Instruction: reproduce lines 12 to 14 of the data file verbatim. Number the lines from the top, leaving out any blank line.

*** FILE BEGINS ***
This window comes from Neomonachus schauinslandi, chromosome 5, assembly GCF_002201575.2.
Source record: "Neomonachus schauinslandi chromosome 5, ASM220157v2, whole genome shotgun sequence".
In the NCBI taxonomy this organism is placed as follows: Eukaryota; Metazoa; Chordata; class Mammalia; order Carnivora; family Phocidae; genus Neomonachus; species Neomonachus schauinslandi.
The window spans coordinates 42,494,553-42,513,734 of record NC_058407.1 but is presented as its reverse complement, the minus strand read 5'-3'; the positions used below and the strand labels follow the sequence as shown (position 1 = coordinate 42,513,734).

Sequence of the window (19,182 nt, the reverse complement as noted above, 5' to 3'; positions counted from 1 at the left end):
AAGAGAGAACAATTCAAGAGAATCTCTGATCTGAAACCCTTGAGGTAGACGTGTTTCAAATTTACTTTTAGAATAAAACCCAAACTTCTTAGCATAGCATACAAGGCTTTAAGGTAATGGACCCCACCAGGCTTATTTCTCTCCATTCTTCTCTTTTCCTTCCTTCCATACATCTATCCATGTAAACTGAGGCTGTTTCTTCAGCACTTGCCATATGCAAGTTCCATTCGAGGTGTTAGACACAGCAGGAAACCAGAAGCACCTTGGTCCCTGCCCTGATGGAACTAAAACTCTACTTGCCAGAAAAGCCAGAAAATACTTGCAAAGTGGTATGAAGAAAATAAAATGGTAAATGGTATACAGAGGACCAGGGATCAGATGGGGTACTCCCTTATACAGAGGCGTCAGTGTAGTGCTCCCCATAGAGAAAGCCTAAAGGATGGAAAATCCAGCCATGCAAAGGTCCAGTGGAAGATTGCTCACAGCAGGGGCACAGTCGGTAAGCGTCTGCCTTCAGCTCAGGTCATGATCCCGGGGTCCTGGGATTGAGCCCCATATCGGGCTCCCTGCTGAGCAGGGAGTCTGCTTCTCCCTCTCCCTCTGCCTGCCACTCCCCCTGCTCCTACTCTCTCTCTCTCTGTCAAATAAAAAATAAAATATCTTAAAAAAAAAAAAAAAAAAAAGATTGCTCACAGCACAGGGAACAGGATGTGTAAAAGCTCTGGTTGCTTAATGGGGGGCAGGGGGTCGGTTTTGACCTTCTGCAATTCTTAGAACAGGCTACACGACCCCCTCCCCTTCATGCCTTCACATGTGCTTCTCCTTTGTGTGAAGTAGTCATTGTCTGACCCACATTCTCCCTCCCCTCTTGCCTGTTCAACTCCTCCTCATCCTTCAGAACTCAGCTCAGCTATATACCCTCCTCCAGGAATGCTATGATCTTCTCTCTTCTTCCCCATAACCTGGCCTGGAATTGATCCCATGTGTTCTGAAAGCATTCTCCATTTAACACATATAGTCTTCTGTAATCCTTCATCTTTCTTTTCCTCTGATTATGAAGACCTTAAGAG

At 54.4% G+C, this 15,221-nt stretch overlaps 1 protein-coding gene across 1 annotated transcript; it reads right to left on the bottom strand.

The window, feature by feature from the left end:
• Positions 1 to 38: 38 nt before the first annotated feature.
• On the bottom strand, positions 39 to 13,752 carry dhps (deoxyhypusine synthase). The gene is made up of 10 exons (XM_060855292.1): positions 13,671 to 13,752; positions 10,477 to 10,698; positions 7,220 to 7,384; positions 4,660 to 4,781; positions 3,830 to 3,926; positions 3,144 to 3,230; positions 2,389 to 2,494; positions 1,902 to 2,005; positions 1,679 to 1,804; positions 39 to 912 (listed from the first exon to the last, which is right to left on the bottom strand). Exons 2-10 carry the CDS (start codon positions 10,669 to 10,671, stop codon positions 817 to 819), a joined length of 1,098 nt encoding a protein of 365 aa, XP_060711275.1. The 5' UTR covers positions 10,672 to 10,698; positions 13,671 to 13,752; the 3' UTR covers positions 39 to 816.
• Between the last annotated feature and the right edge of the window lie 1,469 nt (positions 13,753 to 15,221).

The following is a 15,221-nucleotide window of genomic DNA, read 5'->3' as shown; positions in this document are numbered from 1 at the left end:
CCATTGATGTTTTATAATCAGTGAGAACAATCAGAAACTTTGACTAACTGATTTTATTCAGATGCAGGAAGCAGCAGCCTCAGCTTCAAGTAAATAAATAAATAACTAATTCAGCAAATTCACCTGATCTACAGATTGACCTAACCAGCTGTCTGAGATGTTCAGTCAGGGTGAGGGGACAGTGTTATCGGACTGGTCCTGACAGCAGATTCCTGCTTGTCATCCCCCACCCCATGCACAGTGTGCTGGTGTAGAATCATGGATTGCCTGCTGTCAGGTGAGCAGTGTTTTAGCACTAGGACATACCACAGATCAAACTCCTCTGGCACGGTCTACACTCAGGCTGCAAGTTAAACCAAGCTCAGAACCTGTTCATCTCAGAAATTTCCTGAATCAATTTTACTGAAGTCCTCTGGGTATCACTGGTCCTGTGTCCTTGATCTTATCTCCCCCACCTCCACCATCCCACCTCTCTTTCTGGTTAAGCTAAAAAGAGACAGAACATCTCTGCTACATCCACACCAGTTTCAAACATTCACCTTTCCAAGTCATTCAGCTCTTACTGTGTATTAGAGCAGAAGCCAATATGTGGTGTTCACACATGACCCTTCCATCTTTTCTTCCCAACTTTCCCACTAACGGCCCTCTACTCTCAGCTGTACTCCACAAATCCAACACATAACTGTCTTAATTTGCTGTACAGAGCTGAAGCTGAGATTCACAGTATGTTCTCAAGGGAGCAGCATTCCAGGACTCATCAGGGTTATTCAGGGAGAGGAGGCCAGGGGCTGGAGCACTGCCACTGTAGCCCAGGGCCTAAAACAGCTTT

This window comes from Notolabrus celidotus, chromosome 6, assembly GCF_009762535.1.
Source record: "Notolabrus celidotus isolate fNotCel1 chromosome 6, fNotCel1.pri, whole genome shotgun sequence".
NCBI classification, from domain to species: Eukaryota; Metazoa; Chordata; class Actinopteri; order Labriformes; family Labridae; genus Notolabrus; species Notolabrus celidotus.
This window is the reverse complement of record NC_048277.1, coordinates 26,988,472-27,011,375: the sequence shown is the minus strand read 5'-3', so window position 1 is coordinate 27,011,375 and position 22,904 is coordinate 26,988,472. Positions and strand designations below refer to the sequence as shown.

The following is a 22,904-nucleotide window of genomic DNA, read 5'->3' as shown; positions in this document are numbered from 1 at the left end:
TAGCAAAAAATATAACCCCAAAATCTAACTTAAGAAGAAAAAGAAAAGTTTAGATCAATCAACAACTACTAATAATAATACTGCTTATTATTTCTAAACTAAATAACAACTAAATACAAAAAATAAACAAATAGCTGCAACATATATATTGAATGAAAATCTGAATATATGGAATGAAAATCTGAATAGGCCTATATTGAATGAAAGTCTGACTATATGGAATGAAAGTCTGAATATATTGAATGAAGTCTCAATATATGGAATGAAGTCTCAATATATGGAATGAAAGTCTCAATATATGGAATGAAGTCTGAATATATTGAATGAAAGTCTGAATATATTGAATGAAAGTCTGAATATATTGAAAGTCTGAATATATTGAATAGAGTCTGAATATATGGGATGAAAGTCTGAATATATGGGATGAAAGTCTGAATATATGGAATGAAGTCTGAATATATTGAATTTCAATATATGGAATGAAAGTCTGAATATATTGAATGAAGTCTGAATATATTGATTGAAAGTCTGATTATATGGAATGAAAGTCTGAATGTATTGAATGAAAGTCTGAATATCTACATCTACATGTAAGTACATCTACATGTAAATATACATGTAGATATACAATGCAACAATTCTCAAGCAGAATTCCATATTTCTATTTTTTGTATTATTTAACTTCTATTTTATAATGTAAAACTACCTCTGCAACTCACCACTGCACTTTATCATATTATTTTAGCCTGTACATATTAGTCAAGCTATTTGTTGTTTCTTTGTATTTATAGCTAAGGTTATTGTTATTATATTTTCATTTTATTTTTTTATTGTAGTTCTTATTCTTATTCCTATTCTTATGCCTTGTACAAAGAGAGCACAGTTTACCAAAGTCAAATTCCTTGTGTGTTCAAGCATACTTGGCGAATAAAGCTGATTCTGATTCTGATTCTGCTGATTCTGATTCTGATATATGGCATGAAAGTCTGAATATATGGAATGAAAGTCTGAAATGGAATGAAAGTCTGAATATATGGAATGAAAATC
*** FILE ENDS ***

The following is a 15,221-nucleotide window of genomic DNA, read 5'->3' as shown; positions in this document are numbered from 1 at the left end:
CCATTGATGTTTTATAATCAGTGAGAACAATCAGAAACTTTGACTAACTGATTTTATTCAGATGCAGGAAGCAGCAGCCTCAGCTTCAAGTAAATAAATAAATAACTAATTCAGCAAATTCACCTGATCTACAGATTGACCTAACCAGCTGTCTGAGATGTTCAGTCAGGGTGAGGGGACAGTGTTATCGGACTGGTCCTGACAGCAGATTCCTGCTTGTCATCCCCCACCCCATGCACAGTGTGCTGGTGTAGAATCATGGATTGCCTGCTGTCAGGTGAGCAGTGTTTTAGCACTAGGACATACCACAGATCAAACTCCTCTGGCACGGTCTACACTCAGGCTGCAAGTTAAACCAAGCTCAGAACCTGTTCATCTCAGAAATTTCCTGAATCAATTTTACTGAAGTCCTCTGGGTATCACTGGTCCTGTGTCCTTGATCTTATCTCCCCCACCTCCACCATCCCACCTCTCTTTCTGGTTAAGCTAAAAAGAGACAGAACATCTCTGCTACATCCACACCAGTTTCAAACATTCACCTTTCCAAGTCATTCAGCTCTTACTGTGTATTAGAGCAGAAGCCAATATGTGGTGTTCACACATGACCCTTCCATCTTTTCTTCCCAACTTTCCCACTAACGGCCCTCTACTCTCAGCTGTACTCCACAAATCCAACACATAACTGTCTTAATTTGCTGTACAGAGCTGAAGCTGAGATTCACAGTATGTTCTCAAGGGAGCAGCATTCCAGGACTCATCAGGGTTATTCAGGGAGAGGAGGCCAGGGGCTGGAGCACTGCCACTGTAGCCCAGGGCCTAAAACAGCTTT

This window comes from Notolabrus celidotus, chromosome 6, assembly GCF_009762535.1.